Welcome back to my serial novella.
For those who are returning for the second installment, just skip down to B and read on.
For those who are new here, A is for Amy & Adonis is a comic story of romantic redemption. The aim is to provide a fun and fast read with characters you can connect to emotionally.
There are 26 short chapters. This is the second. The first is on-line, too. In fact, all the chapters will be archived so people will be able to catch up with the story no matter how late they come to the novella.
I will post one chapter a week. So, if you like what you read here, stay tuned with Huffpost email alerts or follow me on Twitter. --Steven
Amy's husband Bart resided in a small wooden box on the mantelpiece above the fireplace. Right beside him sat a photo of Amy and the two older kids in their funeral finery. Bart's photographer brother Zachary had taken the portrait for free -- as a kind of going-away present. Zachary had been moving to Philadelphia. Bart, on the other hand, had been moving to the crematorium and then to the box on the mantelpiece.
Dust to dusty. Amy hadn't cleaned there in months.
Bart died while Amy was pregnant with their third child. It was tragic timing, but there were some pluses. Death had cured his chronic snoring. The grocery bill was way down. And there were fewer interruptions when Amy spoke.
Before his demise, he wouldn't let her finish a sentence. A real estate salesman. A talker. He used to say that in his game, you had to establish yourself with image and words. You had to give your customers a handle to grab.
So it made sense that Bart was attracted to pretty much anyone who would grab his handle. There were motel rooms rented by the hour. There were certain stupid females.
Anyone willing to get within a quarter-mile of Bart's pecker was stupid. Like Amy, for example. However.
To be fair, Bart did have his attractive side. She appreciated it most when he had his back turned. He claimed he could balance a flute glass of champagne on the nearly horizontal shelf of his upper derriere. She doubted this, but she had witnessed a marshmallow neatly poised on top of either cheek.
Bart had abandoned his life and his family in a public way. He caught a taxi on a business trip to LA and asked the driver to stop on a bridge over Interstate 5. Then he took a leap into the freeway traffic. Whether or not he intended it, he landed on the car-pool lane -- thus not compounding suicide with unnecessary mutilation. It was rush-hour. The other four lanes were grid-locked.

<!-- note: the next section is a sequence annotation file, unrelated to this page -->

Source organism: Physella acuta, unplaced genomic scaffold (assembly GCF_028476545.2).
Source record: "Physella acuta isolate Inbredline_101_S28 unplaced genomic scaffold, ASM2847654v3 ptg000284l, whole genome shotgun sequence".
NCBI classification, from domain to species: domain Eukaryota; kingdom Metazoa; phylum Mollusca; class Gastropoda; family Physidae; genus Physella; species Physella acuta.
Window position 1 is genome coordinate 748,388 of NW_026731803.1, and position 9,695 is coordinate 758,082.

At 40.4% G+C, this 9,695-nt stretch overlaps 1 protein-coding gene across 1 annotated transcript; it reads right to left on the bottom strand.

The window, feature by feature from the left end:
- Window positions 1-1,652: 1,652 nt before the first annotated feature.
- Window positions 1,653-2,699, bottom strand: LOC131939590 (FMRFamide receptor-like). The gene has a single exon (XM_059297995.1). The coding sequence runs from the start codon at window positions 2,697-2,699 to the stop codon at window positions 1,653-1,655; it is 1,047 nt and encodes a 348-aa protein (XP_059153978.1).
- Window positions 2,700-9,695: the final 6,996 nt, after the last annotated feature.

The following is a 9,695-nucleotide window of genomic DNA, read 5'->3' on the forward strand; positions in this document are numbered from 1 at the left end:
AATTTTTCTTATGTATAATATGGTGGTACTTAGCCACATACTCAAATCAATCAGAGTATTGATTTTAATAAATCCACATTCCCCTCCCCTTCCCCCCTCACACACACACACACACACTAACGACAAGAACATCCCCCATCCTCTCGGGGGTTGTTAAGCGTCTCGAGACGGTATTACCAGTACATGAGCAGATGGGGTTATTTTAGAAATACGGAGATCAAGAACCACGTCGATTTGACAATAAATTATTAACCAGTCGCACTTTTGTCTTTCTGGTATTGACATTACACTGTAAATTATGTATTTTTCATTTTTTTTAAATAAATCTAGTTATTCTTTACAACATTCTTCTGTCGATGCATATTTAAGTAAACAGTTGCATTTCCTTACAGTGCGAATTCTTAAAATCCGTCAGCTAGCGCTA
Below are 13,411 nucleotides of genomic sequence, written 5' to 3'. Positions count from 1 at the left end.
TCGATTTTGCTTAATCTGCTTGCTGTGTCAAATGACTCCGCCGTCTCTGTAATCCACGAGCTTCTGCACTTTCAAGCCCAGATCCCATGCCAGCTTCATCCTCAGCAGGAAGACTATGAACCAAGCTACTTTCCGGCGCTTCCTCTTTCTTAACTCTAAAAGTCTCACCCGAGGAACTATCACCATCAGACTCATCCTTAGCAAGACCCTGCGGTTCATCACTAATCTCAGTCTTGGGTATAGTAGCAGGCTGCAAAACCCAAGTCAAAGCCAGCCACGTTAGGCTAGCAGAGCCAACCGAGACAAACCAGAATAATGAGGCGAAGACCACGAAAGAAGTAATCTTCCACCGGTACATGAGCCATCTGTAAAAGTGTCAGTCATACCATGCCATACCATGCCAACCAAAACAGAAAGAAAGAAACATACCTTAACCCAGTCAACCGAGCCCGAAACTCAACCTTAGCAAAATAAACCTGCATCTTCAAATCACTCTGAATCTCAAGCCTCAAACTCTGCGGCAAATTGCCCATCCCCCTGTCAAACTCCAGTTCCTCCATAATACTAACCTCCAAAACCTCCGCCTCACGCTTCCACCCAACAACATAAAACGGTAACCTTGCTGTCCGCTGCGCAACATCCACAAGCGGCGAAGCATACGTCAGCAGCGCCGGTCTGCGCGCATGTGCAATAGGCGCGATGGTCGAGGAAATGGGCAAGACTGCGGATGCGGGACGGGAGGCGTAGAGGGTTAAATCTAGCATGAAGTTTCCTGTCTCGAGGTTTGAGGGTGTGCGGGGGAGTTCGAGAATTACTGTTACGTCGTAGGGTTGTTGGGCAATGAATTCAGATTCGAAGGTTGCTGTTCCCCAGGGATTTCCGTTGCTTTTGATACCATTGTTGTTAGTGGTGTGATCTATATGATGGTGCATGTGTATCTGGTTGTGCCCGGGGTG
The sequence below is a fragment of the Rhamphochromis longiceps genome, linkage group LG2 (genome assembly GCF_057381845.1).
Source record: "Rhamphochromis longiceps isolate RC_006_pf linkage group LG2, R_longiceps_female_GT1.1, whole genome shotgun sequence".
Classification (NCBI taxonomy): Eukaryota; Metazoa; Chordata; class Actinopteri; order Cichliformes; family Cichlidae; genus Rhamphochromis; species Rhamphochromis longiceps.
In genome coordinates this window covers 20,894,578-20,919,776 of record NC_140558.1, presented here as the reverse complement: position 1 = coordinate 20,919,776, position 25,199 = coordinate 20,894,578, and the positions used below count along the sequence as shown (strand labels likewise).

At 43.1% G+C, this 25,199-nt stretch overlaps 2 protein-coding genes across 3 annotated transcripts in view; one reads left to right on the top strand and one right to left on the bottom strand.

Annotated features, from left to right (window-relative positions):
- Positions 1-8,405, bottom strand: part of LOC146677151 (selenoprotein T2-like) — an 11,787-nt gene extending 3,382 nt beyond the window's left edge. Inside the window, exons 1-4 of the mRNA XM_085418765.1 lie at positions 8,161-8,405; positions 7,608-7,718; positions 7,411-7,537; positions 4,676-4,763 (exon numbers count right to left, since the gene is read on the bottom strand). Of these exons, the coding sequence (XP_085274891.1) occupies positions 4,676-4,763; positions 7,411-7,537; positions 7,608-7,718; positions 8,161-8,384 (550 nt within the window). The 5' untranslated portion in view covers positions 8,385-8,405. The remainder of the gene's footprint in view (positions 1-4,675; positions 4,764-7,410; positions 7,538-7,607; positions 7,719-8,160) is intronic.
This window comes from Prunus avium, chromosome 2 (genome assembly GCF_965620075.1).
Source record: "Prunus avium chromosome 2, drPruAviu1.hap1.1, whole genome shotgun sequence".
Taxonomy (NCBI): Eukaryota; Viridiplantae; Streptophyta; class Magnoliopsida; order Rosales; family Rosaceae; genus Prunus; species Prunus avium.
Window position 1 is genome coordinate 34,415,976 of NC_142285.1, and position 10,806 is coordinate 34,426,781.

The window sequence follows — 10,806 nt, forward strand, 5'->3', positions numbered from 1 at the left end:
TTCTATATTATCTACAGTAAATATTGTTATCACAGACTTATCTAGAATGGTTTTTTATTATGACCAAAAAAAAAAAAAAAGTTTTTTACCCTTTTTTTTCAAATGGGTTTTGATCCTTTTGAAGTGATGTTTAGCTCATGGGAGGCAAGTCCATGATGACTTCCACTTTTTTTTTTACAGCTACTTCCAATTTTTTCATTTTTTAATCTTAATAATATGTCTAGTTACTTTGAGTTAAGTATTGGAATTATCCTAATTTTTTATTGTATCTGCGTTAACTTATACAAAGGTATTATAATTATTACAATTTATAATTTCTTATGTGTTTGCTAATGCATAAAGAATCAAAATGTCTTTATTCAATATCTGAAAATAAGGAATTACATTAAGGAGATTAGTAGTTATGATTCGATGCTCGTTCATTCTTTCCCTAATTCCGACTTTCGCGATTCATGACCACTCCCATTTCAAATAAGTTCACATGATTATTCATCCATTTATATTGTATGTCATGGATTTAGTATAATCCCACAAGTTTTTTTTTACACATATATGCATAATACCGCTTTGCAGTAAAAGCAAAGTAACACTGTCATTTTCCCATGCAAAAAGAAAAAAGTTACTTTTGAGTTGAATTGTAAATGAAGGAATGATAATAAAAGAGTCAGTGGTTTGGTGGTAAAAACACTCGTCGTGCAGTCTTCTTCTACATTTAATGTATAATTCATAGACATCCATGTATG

A Ford Explorer, with four people inside, slammed on its brakes. The Explorer missed running him over by two SUV-lengths. Meanwhile, the cabbie scrambled down the embankment and rushed on to the freeway to pull Bart to the shoulder. People thought the cabbie was a hero, but Bart was already dead. The cabbie went through Bart's pockets looking for the fare. He found a toothbrush, two condoms, a wallet filled with business cards and loose change. No photos of his family. No suicide note. And no folding money.
Bart's child was born six months later. Amy named her Bartlette. People always asked. Amy always told them. Nothing to do with the pear.
For her, it was just a way of saying goodbye to Bart and forgiving him all at once. He was a shit. That was a fact. But his third baby was cute as a button, and Amy liked the idea that a corrupt man might have his name redeemed by an innocent child. However.
A few weeks ago, on the first anniversary of Bart's death, Amy's friend Eustazia sent her a book. Passionate Marriage, by Dr. David Schnarch. Amy called her straight back and told her it was a nasty, mean joke. Eustazia, "U" to her friends, took offense. The book wasn't mean, nasty or a joke. After all, Amy might meet somebody. This book would leave her prepared.
"There's always hope," U said.
"There's always suicide," said Amy.
She waited a few seconds before she laughed.
Baby Bartlette just smiled and smiled. She was a happy baby.
(More to come.)
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